Who would be your ideal dinner guest, living or dead, and what would you serve them?
At the moment I've got a bit of a fixation with meeting Johnny Cash. I think he kind of embraced both the dark side and the light side; he had a great kind of overview. I think he'd be great to sit and philosophise with. I would serve him something I'm good at, which is a good British roast dinner: roast chicken, roast potatoes, parsnips, green beans, carrots, peas, gravy. I do a good gravy. I'm a very good roast cooker.

What does or did your mom wish you were doing instead?
I think she'd be really happy with what I'm doing.

Given the opportunity to choose, how would you like to die?
Peacefully. Oh god, in my sleep. I guess I would. Oh god.



Beginning her career making dance music with William Orbit and the Chemical Brothers, Beth Orton's been mesmerising us with her blissful brand of alt-folk for the past decade with little to no competition. However, for her fourth album, Comfort of Strangers, the coolest folkstress on the planet felt it was time to begin another chapter in her songbook. "I see it as a kind of new beginning really," Beth says. "I've always wanted to do a real bare record with just voice and guitar, and so I went on the quest for how to best realise that ideal."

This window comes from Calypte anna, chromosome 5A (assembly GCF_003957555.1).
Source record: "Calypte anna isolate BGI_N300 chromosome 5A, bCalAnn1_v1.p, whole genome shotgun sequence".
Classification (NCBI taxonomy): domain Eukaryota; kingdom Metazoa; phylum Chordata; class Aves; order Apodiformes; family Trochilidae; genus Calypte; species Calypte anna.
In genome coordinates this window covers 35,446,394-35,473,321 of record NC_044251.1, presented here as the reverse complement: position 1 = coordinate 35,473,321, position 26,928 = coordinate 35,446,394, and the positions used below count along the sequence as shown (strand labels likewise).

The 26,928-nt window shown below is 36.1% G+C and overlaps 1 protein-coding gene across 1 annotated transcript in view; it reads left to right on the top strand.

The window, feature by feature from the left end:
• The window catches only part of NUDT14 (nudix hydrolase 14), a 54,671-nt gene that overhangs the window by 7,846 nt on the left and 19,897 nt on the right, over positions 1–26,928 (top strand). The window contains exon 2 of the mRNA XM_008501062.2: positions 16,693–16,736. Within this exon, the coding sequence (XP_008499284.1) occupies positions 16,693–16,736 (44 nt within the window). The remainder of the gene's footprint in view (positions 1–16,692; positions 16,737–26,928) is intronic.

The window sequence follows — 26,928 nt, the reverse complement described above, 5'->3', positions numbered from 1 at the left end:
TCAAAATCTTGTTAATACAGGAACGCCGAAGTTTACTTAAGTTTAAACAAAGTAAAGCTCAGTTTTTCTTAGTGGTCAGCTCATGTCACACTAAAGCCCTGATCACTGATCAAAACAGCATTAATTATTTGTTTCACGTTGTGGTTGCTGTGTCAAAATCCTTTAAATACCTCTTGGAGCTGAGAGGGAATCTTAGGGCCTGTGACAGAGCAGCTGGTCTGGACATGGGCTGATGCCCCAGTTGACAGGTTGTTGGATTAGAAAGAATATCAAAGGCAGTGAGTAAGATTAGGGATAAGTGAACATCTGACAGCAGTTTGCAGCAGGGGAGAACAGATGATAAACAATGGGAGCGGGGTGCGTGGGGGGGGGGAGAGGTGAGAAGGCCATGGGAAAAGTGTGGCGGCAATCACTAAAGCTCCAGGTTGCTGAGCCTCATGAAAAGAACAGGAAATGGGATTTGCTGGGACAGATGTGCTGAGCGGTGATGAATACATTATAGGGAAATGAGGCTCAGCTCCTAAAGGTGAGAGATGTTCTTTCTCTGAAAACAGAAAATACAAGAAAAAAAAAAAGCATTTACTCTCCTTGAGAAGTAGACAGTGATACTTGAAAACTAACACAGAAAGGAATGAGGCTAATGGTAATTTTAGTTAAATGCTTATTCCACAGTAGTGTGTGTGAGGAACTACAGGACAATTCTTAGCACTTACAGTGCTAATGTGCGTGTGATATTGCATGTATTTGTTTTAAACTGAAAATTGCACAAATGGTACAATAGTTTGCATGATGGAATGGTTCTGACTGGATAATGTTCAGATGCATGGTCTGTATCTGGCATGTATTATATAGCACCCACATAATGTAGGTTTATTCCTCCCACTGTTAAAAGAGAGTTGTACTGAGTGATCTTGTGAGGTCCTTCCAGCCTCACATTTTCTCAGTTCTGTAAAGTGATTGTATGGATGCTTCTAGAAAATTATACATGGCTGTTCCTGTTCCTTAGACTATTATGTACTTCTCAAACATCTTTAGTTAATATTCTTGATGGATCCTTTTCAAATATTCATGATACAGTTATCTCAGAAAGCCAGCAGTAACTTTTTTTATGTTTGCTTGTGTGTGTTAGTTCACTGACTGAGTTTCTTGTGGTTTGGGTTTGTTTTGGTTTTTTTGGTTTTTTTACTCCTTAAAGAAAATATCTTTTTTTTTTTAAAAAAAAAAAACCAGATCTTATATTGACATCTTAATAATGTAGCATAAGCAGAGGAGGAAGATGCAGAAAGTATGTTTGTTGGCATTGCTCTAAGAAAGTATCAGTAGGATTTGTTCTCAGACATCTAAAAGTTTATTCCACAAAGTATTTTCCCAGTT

In order to ensure there were no repeats of the past, Beth felt it was important to get the right ear in the studio. "With the previous records I found the production process quite uninspiring in the sense that I wanted to sing with the band, I wanted it to be a live experience," she admits.

Hiring Jim O'Rourke to play some guitar and help her attain the sound she imagined, the two hit it off and O'Rourke found his role extended from guest to producer. "When I met him we talked and we shared — so completely — a vision around my voice and the songs," says Beth. "He described what he wanted to hear and what he hadn't heard before, which completely corresponded with everything I was looking to do and it made total sense."

Comfort of Strangers is certainly unlike any of her previous efforts. Gone are the grand arrangements, the familiar studio trickery and the warm traces of electronics that subtly guided her first three albums. Instead, Beth has simply updated and cut the fat from her music with an album that maintains the warm, beautiful folk sound her fans all love. "Basically I'm making music that I like to listen to. And I like to listen to the kind of music that I've just made on this record."
Cam Lindsay